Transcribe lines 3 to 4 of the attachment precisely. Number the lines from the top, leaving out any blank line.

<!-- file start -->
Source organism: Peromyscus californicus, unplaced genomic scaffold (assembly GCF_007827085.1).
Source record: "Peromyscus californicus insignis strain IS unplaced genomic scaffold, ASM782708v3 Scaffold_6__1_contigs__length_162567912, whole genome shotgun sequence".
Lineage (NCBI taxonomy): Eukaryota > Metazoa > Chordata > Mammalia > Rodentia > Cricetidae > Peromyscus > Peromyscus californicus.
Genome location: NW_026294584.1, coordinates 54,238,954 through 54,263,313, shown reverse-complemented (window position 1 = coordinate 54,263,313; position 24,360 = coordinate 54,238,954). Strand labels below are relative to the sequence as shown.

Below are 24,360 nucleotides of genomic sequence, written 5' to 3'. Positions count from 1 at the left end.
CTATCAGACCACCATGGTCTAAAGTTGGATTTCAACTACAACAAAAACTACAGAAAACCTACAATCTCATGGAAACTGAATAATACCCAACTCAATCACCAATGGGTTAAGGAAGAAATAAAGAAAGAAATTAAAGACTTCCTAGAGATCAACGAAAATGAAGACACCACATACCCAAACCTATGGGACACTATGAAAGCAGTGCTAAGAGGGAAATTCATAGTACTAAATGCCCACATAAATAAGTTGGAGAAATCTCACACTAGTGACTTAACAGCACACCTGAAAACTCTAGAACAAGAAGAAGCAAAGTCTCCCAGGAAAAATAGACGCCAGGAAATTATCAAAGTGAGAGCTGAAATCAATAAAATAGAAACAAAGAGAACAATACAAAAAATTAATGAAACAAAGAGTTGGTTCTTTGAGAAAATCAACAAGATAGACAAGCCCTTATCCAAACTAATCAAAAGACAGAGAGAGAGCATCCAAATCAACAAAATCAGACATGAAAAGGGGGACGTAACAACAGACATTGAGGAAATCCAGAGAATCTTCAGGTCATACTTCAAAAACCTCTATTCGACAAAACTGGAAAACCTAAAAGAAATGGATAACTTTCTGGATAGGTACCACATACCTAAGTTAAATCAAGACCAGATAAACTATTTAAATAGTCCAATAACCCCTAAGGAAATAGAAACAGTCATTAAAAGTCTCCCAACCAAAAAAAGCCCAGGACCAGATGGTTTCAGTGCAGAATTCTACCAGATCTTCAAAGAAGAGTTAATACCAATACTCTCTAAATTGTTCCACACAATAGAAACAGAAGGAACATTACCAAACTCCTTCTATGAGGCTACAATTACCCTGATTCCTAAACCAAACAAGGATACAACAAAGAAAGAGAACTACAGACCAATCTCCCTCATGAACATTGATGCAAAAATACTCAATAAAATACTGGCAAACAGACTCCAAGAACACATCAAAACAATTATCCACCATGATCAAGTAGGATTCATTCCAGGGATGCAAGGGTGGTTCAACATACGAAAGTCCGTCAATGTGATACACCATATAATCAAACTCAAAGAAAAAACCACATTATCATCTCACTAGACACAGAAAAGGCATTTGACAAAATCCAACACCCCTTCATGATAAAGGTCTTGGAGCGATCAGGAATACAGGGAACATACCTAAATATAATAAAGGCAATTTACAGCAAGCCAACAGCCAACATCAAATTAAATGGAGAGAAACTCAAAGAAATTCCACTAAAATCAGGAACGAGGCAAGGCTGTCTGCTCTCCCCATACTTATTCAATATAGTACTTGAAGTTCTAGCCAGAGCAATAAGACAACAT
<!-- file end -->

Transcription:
Lineage (NCBI taxonomy): Eukaryota > Metazoa > Chordata > Mammalia > Rodentia > Cricetidae > Peromyscus > Peromyscus californicus.
Genome location: NW_026294584.1, coordinates 54,238,954 through 54,263,313, shown reverse-complemented (window position 1 = coordinate 54,263,313; position 24,360 = coordinate 54,238,954). Strand labels below are relative to the sequence as shown.